Sustainable, well-planned, near to nature forest management deals with the production of raw timber. The classical central disciplines are silviculture, forest growth and yield and forest planning supplemented by information on the timber market, storage and bio-energy. Loss events, such as windfall, bark beetle or game damage, present an ever re-occurring challenge to forest personnel. Successful management in avoiding and limiting risks and damage is part of an effective operational strategy.

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Bark beetles, beware: The three-toed woodpecker!

Three-toed woodpeckers predominantly prey on bark beetles and play a key role in controlling beetle populations in forests dominated by conifers. Their impact is greatest where they occur year-round and thus also breed there. For this, the average deadwood volume needs to be at least 33 m3 per hectare.

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Tree growth on the fast track

Continuous monitoring of growth on experimental forest plots since 1870 – this is a global rarity. Just as fascinating is what this observation has revealed: our trees have been growing faster over the last five decades than they did before.

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Forest protection with sessile oak

Sessile oak is a highly desired tree species. However, a few of the many residence found living on the tree are causing problems for it. It is particularly precarious for the tree when early and late defoliators appear together. (6)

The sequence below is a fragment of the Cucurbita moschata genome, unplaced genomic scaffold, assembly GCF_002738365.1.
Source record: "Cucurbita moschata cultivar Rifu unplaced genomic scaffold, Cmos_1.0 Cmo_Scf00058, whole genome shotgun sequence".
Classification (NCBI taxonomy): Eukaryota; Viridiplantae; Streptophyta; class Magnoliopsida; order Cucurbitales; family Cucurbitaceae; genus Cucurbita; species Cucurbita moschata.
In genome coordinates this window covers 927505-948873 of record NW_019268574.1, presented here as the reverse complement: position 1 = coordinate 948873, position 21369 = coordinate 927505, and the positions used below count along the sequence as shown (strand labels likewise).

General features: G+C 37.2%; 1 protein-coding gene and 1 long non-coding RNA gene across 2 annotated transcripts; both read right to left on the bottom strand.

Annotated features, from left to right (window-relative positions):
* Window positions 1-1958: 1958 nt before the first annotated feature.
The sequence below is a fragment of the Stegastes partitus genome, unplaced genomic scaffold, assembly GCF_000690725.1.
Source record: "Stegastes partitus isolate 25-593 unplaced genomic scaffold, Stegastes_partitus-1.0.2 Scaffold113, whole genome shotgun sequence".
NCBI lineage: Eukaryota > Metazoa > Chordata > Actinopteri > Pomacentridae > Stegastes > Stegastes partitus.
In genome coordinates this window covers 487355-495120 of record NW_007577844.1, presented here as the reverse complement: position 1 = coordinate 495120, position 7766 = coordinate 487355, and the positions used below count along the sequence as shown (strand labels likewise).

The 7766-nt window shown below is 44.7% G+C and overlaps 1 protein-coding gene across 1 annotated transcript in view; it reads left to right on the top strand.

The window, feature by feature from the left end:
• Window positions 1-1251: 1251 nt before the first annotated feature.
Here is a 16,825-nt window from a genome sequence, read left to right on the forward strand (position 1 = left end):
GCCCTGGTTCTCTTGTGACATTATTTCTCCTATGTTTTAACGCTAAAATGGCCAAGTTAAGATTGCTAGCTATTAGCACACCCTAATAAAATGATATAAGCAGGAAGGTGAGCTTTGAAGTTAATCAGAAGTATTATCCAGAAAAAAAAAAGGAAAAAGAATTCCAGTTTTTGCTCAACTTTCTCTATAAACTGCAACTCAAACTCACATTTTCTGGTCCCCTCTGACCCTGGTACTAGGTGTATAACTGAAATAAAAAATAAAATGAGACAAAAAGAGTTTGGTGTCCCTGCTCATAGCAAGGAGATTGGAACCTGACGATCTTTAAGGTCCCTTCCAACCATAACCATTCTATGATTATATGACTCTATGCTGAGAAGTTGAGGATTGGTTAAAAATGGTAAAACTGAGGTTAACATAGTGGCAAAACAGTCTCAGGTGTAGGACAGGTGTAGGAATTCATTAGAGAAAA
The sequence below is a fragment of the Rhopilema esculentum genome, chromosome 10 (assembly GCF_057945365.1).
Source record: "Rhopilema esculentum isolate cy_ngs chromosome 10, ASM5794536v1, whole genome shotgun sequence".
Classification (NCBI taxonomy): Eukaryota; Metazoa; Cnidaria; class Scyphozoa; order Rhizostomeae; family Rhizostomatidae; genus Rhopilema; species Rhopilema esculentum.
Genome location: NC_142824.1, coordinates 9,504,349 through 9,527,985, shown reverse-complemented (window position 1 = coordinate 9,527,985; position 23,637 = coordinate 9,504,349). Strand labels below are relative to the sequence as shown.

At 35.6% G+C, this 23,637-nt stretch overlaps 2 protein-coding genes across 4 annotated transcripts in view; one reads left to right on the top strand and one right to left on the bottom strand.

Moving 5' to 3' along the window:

Scent detection dogs for the Asian longhorn beetle

Dogs are known to be used for explosive or medical detection or as drug-sniffing dogs. But did you know you can also use them as detection dogs in timber trade? The Austrian Research Centre for Forests (BFW) trains and works with the animals to detect the Asian longhorn beetle and the Citrus longhorn beetle. (8)
Tracking the bark beetles

Bark beetles are capable of causing large-scale damage during mass propagation. With the help of the bark beetle monitoring program, data for scientific research is collected and important information for the forestry praxis is made available. (9)
Chestnut blight: symptoms, biology and management strategies

Chestnut blight is a dangerous fungal disease of chestnut (Castanea) species. Within 30 years it almost completely destroyed the extensive chestnut forests in the USA. Fortunately, the impact of the disease in Europe is less dramatic. (64)
Foreign tree species

Some euphorically endorse non-native tree species while others demonize them. Where in lies the truth? In Europe many foreign tree species have been established for a long time. Is that good or bad? Can all the tree species be lumped together?

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Avalanche: foundations for effective protection

An effective avalanche protection depends on many factors: protection forests, protection barriers and an avalanche warning system are important prerequisites for example. This article outlines how avalanches happen and what you can do about them.

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Drought in the forest

Forecasts suggest that our native forest trees will face increasing drought stress. How are trees dealing with this and what measures can you take?

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Damage caused by drought

Dry cracks and dryness caused by frost are damage symptoms which can occur due to water shortages in the forest. What are the causes and what measures help when the risk is identified?

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Heading image: Ulrich Wasem